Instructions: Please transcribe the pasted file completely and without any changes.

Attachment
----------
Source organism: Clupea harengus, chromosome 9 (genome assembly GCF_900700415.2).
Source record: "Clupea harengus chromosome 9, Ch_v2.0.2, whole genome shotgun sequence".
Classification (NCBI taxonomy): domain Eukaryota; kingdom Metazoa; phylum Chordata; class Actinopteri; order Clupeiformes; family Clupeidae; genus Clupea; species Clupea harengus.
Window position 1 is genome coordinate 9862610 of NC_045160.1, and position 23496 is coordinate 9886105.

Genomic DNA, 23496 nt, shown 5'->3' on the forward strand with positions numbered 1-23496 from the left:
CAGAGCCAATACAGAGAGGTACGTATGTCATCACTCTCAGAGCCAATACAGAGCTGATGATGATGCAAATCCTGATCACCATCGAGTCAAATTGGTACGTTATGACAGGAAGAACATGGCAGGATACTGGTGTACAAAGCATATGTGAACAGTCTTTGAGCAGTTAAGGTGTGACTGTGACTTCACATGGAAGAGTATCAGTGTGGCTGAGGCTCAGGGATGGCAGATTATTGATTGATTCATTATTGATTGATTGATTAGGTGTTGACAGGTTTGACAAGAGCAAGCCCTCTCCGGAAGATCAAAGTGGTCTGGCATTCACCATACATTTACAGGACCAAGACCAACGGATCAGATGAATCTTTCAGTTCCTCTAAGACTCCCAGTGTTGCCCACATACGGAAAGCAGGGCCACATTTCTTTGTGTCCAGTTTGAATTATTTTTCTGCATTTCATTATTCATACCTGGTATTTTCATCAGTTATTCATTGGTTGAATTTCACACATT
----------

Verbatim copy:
Source organism: Clupea harengus, chromosome 9 (genome assembly GCF_900700415.2).
Source record: "Clupea harengus chromosome 9, Ch_v2.0.2, whole genome shotgun sequence".
Classification (NCBI taxonomy): domain Eukaryota; kingdom Metazoa; phylum Chordata; class Actinopteri; order Clupeiformes; family Clupeidae; genus Clupea; species Clupea harengus.
Window position 1 is genome coordinate 9862610 of NC_045160.1, and position 23496 is coordinate 9886105.

Genomic DNA, 23496 nt, shown 5'->3' on the forward strand with positions numbered 1-23496 from the left:
CAGAGCCAATACAGAGAGGTACGTATGTCATCACTCTCAGAGCCAATACAGAGCTGATGATGATGCAAATCCTGATCACCATCGAGTCAAATTGGTACGTTATGACAGGAAGAACATGGCAGGATACTGGTGTACAAAGCATATGTGAACAGTCTTTGAGCAGTTAAGGTGTGACTGTGACTTCACATGGAAGAGTATCAGTGTGGCTGAGGCTCAGGGATGGCAGATTATTGATTGATTCATTATTGATTGATTGATTAGGTGTTGACAGGTTTGACAAGAGCAAGCCCTCTCCGGAAGATCAAAGTGGTCTGGCATTCACCATACATTTACAGGACCAAGACCAACGGATCAGATGAATCTTTCAGTTCCTCTAAGACTCCCAGTGTTGCCCACATACGGAAAGCAGGGCCACATTTCTTTGTGTCCAGTTTGAATTATTTTTCTGCATTTCATTATTCATACCTGGTATTTTCATCAGTTATTCATTGGTTGAATTTCACACATT